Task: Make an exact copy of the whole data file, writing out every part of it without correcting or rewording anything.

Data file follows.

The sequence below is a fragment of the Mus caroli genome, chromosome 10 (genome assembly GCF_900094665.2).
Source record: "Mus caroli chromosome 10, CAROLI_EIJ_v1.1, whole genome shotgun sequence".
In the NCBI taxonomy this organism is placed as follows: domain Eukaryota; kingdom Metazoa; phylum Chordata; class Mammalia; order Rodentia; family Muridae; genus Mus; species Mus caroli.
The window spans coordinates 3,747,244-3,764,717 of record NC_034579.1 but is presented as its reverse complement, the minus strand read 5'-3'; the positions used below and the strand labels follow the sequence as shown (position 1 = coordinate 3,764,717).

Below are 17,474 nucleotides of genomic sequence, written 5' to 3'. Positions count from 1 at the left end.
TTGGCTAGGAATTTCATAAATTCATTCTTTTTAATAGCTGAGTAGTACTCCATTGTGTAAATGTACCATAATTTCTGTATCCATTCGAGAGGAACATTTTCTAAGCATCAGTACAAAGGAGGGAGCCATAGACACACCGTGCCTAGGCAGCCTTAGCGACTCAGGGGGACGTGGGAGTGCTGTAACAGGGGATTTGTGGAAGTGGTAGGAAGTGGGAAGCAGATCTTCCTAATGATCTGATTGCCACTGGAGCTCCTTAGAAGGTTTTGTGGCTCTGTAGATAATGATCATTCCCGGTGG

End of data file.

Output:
The sequence below is a fragment of the Mus caroli genome, chromosome 10 (genome assembly GCF_900094665.2).
Source record: "Mus caroli chromosome 10, CAROLI_EIJ_v1.1, whole genome shotgun sequence".
In the NCBI taxonomy this organism is placed as follows: domain Eukaryota; kingdom Metazoa; phylum Chordata; class Mammalia; order Rodentia; family Muridae; genus Mus; species Mus caroli.
The window spans coordinates 3,747,244-3,764,717 of record NC_034579.1 but is presented as its reverse complement, the minus strand read 5'-3'; the positions used below and the strand labels follow the sequence as shown (position 1 = coordinate 3,764,717).

Below are 17,474 nucleotides of genomic sequence, written 5' to 3'. Positions count from 1 at the left end.
TTGGCTAGGAATTTCATAAATTCATTCTTTTTAATAGCTGAGTAGTACTCCATTGTGTAAATGTACCATAATTTCTGTATCCATTCGAGAGGAACATTTTCTAAGCATCAGTACAAAGGAGGGAGCCATAGACACACCGTGCCTAGGCAGCCTTAGCGACTCAGGGGGACGTGGGAGTGCTGTAACAGGGGATTTGTGGAAGTGGTAGGAAGTGGGAAGCAGATCTTCCTAATGATCTGATTGCCACTGGAGCTCCTTAGAAGGTTTTGTGGCTCTGTAGATAATGATCATTCCCGGTGG